Signing on to all your favorite edtech tools and platforms can be a pain. It’s a known problem but one that we often have to endure in both classrooms and workplaces alike. At Trinket we know this issue first-hand and have been quietly adding different ways for teachers and students to login and access their trinkets without needing to remember yet another password. We’ve supported signing in with Google for a while now and through an exciting collaboration with the Howard County Public School System (check out some cool examples from Oakland Mills Middle School), we enabled single sign on through Clever a couple of months ago. Today we’re excited to also announce integration with Edmodo including the availability to access Trinket through the Edmodo Store. We hope that single sign on with Google, Edmodo, and Clever makes it a little easier to get everyone signed in and coding quickly.
If you have another favorite system you use on a daily basis that you’d like to see us integrate with just let us know by sending a message to firstname.lastname@example.org!
Haven’t heard of Clever but interested in learning more? Fill out this form or get in touch and we’ll help you out.
P.S. Did you know you can add your own images to HTML trinkets? It’s true! You no longer need to worry about finding a place to host images when creating web pages with trinket. Try it out below!
Designer Veronica Jimenez is the awesome person who translated our Hour of Python activity into Spanish, which you can see here. In this interview, she discusses how she came to her career, the experience of translating our site, and the challenges of learning to code in a second (or third!) language like she did.
You can find other interviews in our interview series here.
How did you get involved with the tech industry? What are you doing now?
I’ve always been interested in photography. I wanted to use my creativity to create something people could use in their daily lives. This is why design became something I needed to do.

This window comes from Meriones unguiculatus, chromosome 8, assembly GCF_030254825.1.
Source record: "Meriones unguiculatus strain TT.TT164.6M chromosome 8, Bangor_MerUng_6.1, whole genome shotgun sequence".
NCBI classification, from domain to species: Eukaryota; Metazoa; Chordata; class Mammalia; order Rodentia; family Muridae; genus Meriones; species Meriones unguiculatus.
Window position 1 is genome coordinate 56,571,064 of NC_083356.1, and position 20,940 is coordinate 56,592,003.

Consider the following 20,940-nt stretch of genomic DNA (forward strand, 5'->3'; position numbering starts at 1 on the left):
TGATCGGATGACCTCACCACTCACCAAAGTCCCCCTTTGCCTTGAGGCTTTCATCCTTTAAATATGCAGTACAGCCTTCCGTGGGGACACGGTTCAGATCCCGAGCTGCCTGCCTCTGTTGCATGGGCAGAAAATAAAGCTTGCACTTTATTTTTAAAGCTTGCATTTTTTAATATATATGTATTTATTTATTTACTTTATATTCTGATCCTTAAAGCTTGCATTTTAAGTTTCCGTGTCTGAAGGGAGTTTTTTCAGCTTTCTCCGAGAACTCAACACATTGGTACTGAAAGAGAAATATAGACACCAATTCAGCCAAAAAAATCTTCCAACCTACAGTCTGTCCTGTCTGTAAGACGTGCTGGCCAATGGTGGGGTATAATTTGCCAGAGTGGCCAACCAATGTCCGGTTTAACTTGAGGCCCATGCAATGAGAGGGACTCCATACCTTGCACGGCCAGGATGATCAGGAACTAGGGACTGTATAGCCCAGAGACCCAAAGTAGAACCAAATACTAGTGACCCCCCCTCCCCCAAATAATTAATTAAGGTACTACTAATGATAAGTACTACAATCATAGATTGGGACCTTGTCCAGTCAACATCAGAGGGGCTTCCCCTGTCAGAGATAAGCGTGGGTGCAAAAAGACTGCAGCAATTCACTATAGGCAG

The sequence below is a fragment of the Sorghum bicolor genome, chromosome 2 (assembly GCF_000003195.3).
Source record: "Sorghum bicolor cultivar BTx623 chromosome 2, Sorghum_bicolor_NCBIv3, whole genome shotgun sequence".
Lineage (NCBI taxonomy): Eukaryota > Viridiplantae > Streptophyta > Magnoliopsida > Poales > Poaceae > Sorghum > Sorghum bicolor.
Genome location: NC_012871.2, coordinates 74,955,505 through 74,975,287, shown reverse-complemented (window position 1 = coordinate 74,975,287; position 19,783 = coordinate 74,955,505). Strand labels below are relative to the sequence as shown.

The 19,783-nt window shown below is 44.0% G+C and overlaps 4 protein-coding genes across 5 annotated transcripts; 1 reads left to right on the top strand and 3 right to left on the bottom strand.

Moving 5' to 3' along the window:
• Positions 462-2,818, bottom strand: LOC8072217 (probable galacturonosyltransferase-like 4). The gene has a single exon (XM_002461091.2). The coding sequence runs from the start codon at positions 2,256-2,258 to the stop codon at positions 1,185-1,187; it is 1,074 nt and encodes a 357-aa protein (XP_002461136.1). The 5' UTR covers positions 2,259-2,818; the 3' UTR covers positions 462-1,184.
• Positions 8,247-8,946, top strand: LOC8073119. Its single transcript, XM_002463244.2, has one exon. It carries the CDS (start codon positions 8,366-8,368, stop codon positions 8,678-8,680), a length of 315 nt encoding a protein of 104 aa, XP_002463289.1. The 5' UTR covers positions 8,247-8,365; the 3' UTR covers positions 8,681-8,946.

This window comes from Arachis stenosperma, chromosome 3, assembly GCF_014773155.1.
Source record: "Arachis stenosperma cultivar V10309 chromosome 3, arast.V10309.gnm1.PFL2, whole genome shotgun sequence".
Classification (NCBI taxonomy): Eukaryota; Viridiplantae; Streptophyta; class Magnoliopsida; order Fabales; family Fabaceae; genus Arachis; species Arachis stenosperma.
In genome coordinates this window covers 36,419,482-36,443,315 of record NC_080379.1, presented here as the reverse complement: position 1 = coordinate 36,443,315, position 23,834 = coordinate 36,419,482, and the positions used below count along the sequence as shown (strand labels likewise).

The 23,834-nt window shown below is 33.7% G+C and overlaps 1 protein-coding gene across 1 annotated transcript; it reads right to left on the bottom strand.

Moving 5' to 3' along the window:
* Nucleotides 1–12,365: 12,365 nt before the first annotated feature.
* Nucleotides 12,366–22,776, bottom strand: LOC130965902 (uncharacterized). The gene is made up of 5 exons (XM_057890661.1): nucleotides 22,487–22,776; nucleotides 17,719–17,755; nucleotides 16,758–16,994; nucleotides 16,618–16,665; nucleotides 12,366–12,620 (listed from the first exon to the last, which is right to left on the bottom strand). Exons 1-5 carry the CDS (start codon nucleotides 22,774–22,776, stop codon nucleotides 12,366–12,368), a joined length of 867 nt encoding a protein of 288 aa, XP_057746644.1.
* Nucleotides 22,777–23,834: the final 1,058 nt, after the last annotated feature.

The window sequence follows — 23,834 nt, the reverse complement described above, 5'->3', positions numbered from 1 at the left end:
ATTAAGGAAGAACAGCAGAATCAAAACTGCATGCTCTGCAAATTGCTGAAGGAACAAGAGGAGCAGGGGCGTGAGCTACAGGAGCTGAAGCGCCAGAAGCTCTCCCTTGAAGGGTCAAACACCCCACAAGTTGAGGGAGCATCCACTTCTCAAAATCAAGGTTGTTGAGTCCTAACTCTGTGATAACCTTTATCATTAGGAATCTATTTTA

You did an amazing job translating for us. Can you talk a little about how you came to be multi-lingual and how it’s influenced your career?
I’m originally from Mexico, so Spanish is my native language. I learned English while traveling through Europe and also took some French classes for a couple of years. I’ve actually found English being my second language made it harder to break into the tech industry.
We were all excited to hear that groups in Puerto Rico have been using your course to introduce students to Python. What other resources, if any, would you suggest for Spanish speaking students?
I feel there should be better resources in Spanish. When I was learning I didn’t have much luck finding articles or even books. One of my favorite front-end playgrounds is Codepen. I’ve also taken a couple of courses from Treehouse.
What advice would you give teachers or students considering making a code a part of their classroom experience?
I think you have to know the weaknesses and strengths of the group you are teaching, people have different ways of learning. For me when I learned HTML I had to take it twice, because it was the first time I had taken code and didn’t have any idea how the web really worked. It felt so strange to me.
Are there any groups or resources you’ve found particularly helpful that you’d recommend to others looking to follow in your footsteps in the tech industry?